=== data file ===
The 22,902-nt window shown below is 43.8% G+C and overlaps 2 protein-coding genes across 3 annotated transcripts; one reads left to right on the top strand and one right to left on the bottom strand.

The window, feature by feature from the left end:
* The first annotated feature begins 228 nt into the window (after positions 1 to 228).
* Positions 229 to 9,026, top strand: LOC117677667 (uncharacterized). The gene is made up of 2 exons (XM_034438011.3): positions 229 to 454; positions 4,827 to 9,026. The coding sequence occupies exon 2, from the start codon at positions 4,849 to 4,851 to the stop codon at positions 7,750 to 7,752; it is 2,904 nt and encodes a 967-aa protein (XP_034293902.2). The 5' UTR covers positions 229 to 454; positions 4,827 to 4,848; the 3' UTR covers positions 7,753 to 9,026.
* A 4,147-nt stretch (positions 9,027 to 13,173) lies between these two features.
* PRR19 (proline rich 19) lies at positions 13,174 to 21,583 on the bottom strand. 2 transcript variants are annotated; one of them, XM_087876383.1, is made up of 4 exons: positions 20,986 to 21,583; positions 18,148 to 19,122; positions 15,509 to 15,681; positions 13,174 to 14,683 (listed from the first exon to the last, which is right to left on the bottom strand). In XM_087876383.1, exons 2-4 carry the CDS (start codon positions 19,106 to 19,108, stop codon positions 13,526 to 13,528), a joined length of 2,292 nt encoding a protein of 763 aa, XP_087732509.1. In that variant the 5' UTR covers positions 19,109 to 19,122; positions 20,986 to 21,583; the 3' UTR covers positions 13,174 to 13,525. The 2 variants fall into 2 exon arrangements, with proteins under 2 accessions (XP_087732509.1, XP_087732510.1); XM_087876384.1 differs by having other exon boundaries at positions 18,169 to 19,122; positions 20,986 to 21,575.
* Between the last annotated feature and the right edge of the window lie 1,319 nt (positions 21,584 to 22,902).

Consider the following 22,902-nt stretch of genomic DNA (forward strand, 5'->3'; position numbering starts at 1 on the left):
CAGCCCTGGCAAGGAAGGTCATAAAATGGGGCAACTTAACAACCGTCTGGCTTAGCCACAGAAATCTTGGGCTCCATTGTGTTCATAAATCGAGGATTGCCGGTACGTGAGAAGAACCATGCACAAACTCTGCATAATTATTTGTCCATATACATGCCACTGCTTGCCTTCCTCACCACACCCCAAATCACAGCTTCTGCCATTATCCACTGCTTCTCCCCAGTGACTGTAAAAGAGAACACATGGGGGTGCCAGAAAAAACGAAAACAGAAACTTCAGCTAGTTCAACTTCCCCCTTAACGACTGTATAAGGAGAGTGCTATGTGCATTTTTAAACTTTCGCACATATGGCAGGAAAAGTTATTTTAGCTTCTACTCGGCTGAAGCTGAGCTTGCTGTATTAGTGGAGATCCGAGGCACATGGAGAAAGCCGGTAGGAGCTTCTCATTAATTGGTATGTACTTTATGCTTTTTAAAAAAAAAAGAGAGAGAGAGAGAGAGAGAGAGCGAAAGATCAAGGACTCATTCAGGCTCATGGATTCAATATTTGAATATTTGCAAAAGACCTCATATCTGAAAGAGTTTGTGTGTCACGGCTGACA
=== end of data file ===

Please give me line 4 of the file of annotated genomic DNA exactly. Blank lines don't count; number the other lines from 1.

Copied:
* Positions 229 to 9,026, top strand: LOC117677667 (uncharacterized). The gene is made up of 2 exons (XM_034438011.3): positions 229 to 454; positions 4,827 to 9,026. The coding sequence occupies exon 2, from the start codon at positions 4,849 to 4,851 to the stop codon at positions 7,750 to 7,752; it is 2,904 nt and encodes a 967-aa protein (XP_034293902.2). The 5' UTR covers positions 229 to 454; positions 4,827 to 4,848; the 3' UTR covers positions 7,753 to 9,026.